Back in 2017, USF unveiled its plans for a $40 million, 160,000-square-foot football center. The facility will be added to the Morsani Football Practice Complex and include an 83,000-square-foot indoor practice facility with a 110-yard turf field. The center will also feature a two-level, 80,000-square foot building to house the entire football program’s offices.

So far the Bulls have secured about 20 million dollars of funding towards the project. The university is searching for “private and corporate support,” and has announced that no student fees or tuition will be used to finance the facility.

Kelly’s hopeful of breaking ground as early as next spring.

The much-needed “IPF” could be another selling point to show recruits during their on-campus visits. Florida, FSU, Miami and UCF all have indoor practice facilities.

In fact, when former FSU head coach Jimbo Fisher was campaigning to Seminole Boosters to fund Florida State’s IPF, his main sell was that in modern day college football, he couldn’t guarantee that FSU would win a national championship with an IPF, but he could certainly guarantee they wouldn’t win one without it. The facility was completed in early 2013… the same season FSU won the national championship.

For USF, it will also allow other sports programs, such as the baseball, and soccer teams, to train during unfavorable weather conditions. Players will also have a team auditorium with tiered seating where they can review plays from previous games and scout upcoming opponents.

Kelly told reporters after the luncheon that it was a great opportunity to talk to a larger group of supporters, 500 in total (including Tampa’s Mayor Jane Castor), who might not have known the severity of the issue.

“I know our die-hard fans are intimately aware of it, but this was an expanded group. When you have a lot of people that invite seven, eight, nine, 10 people that are guests at a table to kind of hear the vision of USF football and to hear what we have in store for the future…it’s a great opportunity for us.”

With the momentum USF has going into the next couple of seasons, this addition would certainly allow them to capitalize on it.

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USF Bulls

USF QB Blake Barnett excited for new offensive scheme

Abbey Radeka

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Kim Klement-USA TODAY Sports

After ending last season with an injury, second year USF QB Blake Barnett has some unfinished business to take care of this upcoming season, and he’s going to use his new offense to do it.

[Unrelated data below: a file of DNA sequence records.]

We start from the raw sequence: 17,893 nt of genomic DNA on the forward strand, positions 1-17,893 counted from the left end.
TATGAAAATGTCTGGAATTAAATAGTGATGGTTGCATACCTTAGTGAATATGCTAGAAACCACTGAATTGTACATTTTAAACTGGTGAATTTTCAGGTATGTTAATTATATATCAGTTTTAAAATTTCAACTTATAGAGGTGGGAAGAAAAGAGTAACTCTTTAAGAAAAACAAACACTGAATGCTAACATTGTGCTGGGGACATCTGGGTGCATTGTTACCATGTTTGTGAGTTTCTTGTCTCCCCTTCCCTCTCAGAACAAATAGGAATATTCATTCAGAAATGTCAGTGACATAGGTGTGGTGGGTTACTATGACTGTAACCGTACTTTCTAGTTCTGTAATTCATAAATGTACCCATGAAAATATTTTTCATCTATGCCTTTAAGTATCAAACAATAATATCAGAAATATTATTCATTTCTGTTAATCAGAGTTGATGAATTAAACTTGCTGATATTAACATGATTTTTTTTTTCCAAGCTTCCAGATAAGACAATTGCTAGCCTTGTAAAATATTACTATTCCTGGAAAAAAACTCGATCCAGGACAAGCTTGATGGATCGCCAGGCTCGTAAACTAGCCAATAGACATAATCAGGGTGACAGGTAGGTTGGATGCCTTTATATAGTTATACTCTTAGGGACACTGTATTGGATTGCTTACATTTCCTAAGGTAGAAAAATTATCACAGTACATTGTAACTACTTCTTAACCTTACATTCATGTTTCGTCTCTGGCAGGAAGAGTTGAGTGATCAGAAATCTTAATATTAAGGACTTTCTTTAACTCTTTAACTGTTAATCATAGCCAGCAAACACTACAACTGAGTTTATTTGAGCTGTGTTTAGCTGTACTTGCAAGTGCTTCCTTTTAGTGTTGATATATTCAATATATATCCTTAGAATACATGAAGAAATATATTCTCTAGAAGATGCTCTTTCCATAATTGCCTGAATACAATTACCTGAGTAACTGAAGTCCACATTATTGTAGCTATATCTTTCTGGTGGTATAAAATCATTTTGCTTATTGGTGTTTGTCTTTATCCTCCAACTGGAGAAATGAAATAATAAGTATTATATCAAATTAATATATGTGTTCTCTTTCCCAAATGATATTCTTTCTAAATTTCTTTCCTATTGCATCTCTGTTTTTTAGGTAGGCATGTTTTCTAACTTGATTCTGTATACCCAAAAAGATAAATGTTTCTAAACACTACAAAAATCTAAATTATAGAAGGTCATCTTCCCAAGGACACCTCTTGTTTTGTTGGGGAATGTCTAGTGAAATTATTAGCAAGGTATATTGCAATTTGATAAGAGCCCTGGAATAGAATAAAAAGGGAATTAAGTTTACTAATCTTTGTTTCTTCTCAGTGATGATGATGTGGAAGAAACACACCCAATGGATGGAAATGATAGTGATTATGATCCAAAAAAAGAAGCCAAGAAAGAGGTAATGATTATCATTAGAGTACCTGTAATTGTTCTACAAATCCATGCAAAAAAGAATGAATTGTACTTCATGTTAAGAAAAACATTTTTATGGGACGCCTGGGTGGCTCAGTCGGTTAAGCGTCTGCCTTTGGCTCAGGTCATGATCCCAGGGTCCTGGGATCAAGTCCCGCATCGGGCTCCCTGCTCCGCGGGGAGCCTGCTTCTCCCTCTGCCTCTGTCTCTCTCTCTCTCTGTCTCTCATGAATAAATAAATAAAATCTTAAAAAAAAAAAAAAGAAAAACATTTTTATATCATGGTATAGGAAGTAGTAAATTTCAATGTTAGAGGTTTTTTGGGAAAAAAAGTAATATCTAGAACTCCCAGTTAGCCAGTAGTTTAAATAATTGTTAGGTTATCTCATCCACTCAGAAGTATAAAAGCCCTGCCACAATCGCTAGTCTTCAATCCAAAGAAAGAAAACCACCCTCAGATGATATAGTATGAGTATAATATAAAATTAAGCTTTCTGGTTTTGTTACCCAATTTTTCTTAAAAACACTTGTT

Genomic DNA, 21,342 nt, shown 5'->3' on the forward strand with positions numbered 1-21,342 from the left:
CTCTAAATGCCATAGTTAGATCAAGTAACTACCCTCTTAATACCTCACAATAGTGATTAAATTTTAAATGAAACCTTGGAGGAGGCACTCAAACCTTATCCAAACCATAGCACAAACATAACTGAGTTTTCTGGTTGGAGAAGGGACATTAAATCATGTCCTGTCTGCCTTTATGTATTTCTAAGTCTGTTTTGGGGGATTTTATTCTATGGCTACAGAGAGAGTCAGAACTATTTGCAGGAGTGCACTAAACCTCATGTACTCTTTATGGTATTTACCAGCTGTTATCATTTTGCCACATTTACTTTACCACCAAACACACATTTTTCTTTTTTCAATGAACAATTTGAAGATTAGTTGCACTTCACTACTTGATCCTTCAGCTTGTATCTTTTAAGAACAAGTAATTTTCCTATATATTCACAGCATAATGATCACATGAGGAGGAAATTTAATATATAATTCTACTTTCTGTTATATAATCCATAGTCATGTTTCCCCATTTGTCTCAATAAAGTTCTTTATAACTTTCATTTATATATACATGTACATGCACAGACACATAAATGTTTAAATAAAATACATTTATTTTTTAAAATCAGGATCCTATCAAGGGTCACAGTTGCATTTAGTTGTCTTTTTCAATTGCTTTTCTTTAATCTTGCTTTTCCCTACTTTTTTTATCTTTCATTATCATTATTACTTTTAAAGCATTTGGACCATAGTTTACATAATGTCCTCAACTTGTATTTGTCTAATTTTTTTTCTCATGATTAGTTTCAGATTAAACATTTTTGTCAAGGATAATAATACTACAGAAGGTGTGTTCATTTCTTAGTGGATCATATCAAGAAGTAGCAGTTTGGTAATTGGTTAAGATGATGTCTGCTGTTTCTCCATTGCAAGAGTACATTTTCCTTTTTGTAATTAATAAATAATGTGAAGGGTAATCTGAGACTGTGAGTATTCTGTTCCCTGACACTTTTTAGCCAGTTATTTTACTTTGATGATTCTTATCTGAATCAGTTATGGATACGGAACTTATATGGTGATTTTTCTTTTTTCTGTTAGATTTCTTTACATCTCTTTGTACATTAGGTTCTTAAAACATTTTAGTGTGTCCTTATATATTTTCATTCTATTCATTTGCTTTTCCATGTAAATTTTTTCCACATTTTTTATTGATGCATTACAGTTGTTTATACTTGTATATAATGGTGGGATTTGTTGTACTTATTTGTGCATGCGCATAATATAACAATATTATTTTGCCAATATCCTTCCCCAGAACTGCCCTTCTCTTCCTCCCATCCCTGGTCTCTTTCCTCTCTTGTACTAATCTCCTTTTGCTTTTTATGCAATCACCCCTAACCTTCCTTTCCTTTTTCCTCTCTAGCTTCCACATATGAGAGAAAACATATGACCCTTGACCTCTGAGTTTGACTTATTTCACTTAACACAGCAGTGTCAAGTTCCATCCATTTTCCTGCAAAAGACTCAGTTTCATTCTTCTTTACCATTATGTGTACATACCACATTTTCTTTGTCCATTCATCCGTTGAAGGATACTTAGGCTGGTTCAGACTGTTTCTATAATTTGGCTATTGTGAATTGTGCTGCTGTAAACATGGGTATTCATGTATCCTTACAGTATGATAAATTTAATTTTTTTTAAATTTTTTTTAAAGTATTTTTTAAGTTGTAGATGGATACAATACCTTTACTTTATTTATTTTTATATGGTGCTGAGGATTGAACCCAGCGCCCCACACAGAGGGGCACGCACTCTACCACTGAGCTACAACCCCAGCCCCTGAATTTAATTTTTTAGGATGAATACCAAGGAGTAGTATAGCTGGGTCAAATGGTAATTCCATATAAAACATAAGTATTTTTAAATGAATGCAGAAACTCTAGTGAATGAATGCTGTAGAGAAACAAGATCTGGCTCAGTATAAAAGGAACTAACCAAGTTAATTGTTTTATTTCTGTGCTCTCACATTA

At the “American Kickoff” luncheon on Tuesday, Barnett was asked by Tampa Bay Times USF Beat writer Joey Knight, about his thoughts on the Bull’s offensive scheme under the new offensive coordinator, Kerwin Bell. He had a lot of positive things to say.

Barnett emphasized that it was really important that this offense allows him to spread the ball around. He added:

“The offense itself is very diverse. We can run a single play out of six, seven formations, put motions involved…put different personnel and switch it in. There’s really endless opportunities and options… so it’s going to do a really good jobs of not only showing our strengths, but exposing our opponents weaknesses.”

This season is a critical one for the Bulls, and especially for head coach, Charlie Strong. Replacing former OC Sterlin Gilbert with Bell could be the move that will make his third year leading the program a more successful one.

While Strong has had a bad history with hiring OCs, Bell has proven much more promising than the less than elite hires of his past. He is a name older football fans in the state of Florida remember well — and fondly — due to his years as the Florida Gators’ star quarterback. Had Florida not been hit with NCAA and SEC penalties due to various violations under Charley Pell (whose tenure preceded Bell’s playing career) and then Galen Hall, Bell might have led Florida onto the field in one or more Sugar Bowls He was robbed of that opportunity, but the quality of his performances spoke for itself.

Bell, as head coach, led Valdosta State to an unbeaten season this past year and the Division II national championship. He has been around the block, coaching at various levels of college ball plus the CFL and high school. He is 53 years old and a true survivor in the football industry. In addition to his many stops along the way as a coach, he also carved out a professional playing career which lasted over a decade — not bad for a seventh-round pick at No. 180 in 1988.

Bell and Barnett give Strong and the rest of the USF roster a reason to be hopeful that this will be the bounce-back season in Tampa.